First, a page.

Architect Cinda Lester: Better not Bigger

Welcome to Part 8 of the Firm of Her Own Series, which highlights the career of Mastermind member Cinda Lester who is very much inspired by Sarah Susanka's 'Not So Big House.' This series is dedicated to all of the women in architecture who commit to providing superior services and work diligently to make their mark. You can visit our profiles of Maya Lin, Angela Brady, Zaha Hadid, Beverly Loraine Greene, Anna Puigjaner, AMI Mastermind Alumni Giusi Mastro and Co Govers, the first seven spotlighted in this series — wonderful examples of marketing for female architects. This series was founded by AMI writer Sienna Mae Heath, this installment being a collaboration with fellow AMI writer Annette Mashi. 

Welcome to Part 8 of the Firm of Her Own Series, which highlights the career of Mastermind member Cinda Lester who puts her own spin on Sarah Susanka's ‘Not So Big House.'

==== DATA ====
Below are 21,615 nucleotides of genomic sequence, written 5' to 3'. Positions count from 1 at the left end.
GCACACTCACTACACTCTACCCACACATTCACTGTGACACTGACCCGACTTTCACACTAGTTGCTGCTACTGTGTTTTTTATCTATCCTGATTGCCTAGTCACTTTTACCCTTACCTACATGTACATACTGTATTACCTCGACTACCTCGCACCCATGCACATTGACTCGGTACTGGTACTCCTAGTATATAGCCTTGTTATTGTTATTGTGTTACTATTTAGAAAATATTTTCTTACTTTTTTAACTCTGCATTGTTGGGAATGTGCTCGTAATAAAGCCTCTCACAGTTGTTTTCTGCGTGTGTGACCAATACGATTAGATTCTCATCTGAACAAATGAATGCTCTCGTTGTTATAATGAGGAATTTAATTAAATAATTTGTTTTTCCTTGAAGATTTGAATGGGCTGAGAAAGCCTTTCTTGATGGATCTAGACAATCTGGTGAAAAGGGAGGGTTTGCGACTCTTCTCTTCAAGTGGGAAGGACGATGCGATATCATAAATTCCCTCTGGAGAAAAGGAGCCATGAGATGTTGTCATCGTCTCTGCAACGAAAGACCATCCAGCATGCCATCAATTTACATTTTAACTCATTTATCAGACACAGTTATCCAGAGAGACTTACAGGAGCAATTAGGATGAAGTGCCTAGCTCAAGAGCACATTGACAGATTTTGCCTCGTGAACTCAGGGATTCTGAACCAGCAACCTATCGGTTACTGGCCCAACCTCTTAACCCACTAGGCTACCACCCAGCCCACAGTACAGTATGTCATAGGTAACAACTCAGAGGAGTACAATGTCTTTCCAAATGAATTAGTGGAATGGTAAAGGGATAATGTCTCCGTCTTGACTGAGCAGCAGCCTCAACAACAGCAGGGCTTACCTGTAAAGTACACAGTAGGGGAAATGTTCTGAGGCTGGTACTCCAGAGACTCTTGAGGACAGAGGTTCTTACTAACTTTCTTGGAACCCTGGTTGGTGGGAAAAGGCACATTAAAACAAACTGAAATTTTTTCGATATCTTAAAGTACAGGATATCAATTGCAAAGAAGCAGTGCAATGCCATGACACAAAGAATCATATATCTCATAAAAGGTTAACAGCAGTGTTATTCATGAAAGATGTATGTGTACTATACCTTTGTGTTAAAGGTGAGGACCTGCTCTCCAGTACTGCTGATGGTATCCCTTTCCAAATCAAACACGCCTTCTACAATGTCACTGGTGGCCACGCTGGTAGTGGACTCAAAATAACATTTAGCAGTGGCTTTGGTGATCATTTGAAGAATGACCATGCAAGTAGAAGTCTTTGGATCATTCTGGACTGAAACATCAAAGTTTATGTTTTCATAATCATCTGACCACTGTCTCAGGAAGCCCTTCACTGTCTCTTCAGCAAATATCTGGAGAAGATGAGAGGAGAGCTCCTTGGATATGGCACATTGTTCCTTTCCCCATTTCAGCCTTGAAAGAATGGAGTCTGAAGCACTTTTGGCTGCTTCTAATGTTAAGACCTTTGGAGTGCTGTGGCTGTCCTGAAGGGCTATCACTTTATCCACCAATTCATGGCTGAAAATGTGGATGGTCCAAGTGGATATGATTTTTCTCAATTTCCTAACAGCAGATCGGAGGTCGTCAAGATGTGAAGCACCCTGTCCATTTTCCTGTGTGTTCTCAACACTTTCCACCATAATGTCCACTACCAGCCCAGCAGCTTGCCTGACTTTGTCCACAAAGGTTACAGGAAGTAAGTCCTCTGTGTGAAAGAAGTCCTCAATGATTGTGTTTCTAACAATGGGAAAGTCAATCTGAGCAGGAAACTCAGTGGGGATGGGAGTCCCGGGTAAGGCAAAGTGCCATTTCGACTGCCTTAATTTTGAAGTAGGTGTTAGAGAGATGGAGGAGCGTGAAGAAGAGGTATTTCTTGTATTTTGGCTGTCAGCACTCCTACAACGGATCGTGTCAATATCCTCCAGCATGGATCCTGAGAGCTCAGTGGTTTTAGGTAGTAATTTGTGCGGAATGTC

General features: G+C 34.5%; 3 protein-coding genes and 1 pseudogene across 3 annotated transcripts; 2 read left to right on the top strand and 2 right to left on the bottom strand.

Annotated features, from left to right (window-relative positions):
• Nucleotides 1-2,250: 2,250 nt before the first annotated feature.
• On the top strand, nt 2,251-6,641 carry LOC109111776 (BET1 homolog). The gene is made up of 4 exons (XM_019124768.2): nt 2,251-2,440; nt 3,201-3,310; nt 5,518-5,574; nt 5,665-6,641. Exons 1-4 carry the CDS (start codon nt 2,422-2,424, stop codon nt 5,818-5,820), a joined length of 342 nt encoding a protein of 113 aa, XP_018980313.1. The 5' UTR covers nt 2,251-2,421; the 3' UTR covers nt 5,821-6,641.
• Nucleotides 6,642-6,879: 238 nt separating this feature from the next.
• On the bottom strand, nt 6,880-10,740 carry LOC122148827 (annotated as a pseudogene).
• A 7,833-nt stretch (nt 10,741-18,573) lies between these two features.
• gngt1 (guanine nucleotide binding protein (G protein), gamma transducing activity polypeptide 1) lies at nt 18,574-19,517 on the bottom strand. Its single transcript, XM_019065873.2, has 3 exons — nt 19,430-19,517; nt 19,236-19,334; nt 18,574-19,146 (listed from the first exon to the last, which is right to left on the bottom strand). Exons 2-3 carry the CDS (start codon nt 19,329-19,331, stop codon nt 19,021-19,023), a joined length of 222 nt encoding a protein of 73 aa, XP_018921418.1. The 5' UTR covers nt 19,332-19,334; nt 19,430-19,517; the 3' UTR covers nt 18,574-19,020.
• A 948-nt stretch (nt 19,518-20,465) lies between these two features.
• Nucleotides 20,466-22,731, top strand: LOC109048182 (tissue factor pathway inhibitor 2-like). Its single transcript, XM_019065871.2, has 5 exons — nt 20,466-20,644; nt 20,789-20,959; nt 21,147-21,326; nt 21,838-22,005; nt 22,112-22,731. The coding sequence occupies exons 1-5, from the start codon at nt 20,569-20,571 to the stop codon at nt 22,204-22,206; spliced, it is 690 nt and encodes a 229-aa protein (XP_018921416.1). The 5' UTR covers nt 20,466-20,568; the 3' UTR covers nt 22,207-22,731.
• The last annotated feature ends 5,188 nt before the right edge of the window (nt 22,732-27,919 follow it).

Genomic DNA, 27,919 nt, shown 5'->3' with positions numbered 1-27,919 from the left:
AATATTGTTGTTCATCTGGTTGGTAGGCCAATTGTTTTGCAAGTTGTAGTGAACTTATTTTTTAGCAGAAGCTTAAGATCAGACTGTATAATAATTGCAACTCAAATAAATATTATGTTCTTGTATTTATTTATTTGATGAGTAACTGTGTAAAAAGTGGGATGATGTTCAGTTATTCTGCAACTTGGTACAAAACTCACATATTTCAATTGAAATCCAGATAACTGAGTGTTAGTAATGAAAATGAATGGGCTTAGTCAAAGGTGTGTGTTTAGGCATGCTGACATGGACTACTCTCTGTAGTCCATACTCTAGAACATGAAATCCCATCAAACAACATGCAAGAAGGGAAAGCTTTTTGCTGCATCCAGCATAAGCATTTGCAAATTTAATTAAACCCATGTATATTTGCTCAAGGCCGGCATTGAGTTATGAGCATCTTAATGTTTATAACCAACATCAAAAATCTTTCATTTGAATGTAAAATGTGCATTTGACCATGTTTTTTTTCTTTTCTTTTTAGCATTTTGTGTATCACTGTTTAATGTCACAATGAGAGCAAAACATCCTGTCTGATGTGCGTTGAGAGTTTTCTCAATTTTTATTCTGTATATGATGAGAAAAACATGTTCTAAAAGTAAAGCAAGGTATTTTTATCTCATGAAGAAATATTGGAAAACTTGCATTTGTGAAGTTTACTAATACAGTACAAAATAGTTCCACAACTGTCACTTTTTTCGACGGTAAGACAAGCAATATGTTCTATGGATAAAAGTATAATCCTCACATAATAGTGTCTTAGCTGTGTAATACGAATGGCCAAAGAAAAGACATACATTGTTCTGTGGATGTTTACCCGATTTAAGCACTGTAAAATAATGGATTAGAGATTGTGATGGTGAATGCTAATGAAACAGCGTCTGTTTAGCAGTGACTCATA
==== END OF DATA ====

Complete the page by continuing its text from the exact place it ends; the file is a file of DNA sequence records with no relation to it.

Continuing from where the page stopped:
Founded by AMI writer Sienna Mae Heath, this series is dedicated to all of the women in architecture who commit to providing superior services and work diligently to make their mark. You can visit our profiles of Maya Lin, Angela Brady, Zaha Hadid, Beverly Loraine Greene, Anna Puigjaner, AMI Mastermind Alumni Giusi Mastro and Co Govers, the first seven spotlighted in this series — wonderful examples of marketing for female architects.

Cinda's story is written by AMI writer Annette Mashi.

Architecture is her destiny.

From the age of five, Cinda Lester knew she was going to be an architect. Inspired by tales of her great-grandfather whom she never met, a Chicago architect, her grandmother instilled in her a great appreciation for architecture. Her grandmother regularly pointed out buildings in Chicago, the ones he hated and the ones he loved, always with detailed explanations behind those nuanced emotions.